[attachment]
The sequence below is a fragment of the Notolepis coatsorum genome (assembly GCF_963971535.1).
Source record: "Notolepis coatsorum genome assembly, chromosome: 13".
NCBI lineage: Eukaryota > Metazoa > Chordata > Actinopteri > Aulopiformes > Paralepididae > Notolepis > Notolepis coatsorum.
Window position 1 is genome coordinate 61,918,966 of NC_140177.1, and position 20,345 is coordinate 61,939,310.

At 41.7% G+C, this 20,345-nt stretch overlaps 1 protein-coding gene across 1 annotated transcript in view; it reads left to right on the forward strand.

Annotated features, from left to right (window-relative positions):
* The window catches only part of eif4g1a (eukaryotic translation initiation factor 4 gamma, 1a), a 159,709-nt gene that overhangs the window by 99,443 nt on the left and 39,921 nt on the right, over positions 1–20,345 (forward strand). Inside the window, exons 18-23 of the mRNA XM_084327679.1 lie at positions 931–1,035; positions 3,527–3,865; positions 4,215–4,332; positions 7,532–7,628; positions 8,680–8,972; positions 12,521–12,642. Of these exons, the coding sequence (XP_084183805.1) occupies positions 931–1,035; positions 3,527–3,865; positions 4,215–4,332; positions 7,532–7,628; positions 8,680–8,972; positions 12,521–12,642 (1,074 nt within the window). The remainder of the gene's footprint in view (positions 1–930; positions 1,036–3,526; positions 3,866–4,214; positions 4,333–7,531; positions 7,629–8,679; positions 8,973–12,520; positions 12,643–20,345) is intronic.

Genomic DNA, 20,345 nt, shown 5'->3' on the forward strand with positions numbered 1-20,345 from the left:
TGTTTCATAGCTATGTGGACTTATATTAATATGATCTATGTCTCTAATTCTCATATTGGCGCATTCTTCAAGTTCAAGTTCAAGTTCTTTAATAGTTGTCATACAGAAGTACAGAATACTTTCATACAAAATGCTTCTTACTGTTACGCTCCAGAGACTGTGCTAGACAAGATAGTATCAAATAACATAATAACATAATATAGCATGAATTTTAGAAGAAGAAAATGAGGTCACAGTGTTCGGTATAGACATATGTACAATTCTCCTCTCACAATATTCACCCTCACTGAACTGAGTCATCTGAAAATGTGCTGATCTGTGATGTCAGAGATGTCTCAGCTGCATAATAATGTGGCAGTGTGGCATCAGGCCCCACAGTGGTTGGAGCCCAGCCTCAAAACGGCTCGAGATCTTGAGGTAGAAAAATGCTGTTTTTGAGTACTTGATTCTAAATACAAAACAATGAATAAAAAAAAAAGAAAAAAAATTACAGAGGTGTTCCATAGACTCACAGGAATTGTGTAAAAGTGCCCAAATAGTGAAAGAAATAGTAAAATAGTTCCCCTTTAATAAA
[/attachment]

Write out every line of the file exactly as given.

The sequence below is a fragment of the Notolepis coatsorum genome (assembly GCF_963971535.1).
Source record: "Notolepis coatsorum genome assembly, chromosome: 13".
NCBI lineage: Eukaryota > Metazoa > Chordata > Actinopteri > Aulopiformes > Paralepididae > Notolepis > Notolepis coatsorum.
Window position 1 is genome coordinate 61,918,966 of NC_140177.1, and position 20,345 is coordinate 61,939,310.

At 41.7% G+C, this 20,345-nt stretch overlaps 1 protein-coding gene across 1 annotated transcript in view; it reads left to right on the forward strand.

Annotated features, from left to right (window-relative positions):
* The window catches only part of eif4g1a (eukaryotic translation initiation factor 4 gamma, 1a), a 159,709-nt gene that overhangs the window by 99,443 nt on the left and 39,921 nt on the right, over positions 1–20,345 (forward strand). Inside the window, exons 18-23 of the mRNA XM_084327679.1 lie at positions 931–1,035; positions 3,527–3,865; positions 4,215–4,332; positions 7,532–7,628; positions 8,680–8,972; positions 12,521–12,642. Of these exons, the coding sequence (XP_084183805.1) occupies positions 931–1,035; positions 3,527–3,865; positions 4,215–4,332; positions 7,532–7,628; positions 8,680–8,972; positions 12,521–12,642 (1,074 nt within the window). The remainder of the gene's footprint in view (positions 1–930; positions 1,036–3,526; positions 3,866–4,214; positions 4,333–7,531; positions 7,629–8,679; positions 8,973–12,520; positions 12,643–20,345) is intronic.

Genomic DNA, 20,345 nt, shown 5'->3' on the forward strand with positions numbered 1-20,345 from the left:
TGTTTCATAGCTATGTGGACTTATATTAATATGATCTATGTCTCTAATTCTCATATTGGCGCATTCTTCAAGTTCAAGTTCAAGTTCTTTAATAGTTGTCATACAGAAGTACAGAATACTTTCATACAAAATGCTTCTTACTGTTACGCTCCAGAGACTGTGCTAGACAAGATAGTATCAAATAACATAATAACATAATATAGCATGAATTTTAGAAGAAGAAAATGAGGTCACAGTGTTCGGTATAGACATATGTACAATTCTCCTCTCACAATATTCACCCTCACTGAACTGAGTCATCTGAAAATGTGCTGATCTGTGATGTCAGAGATGTCTCAGCTGCATAATAATGTGGCAGTGTGGCATCAGGCCCCACAGTGGTTGGAGCCCAGCCTCAAAACGGCTCGAGATCTTGAGGTAGAAAAATGCTGTTTTTGAGTACTTGATTCTAAATACAAAACAATGAATAAAAAAAAAAGAAAAAAAATTACAGAGGTGTTCCATAGACTCACAGGAATTGTGTAAAAGTGCCCAAATAGTGAAAGAAATAGTAAAATAGTTCCCCTTTAATAAA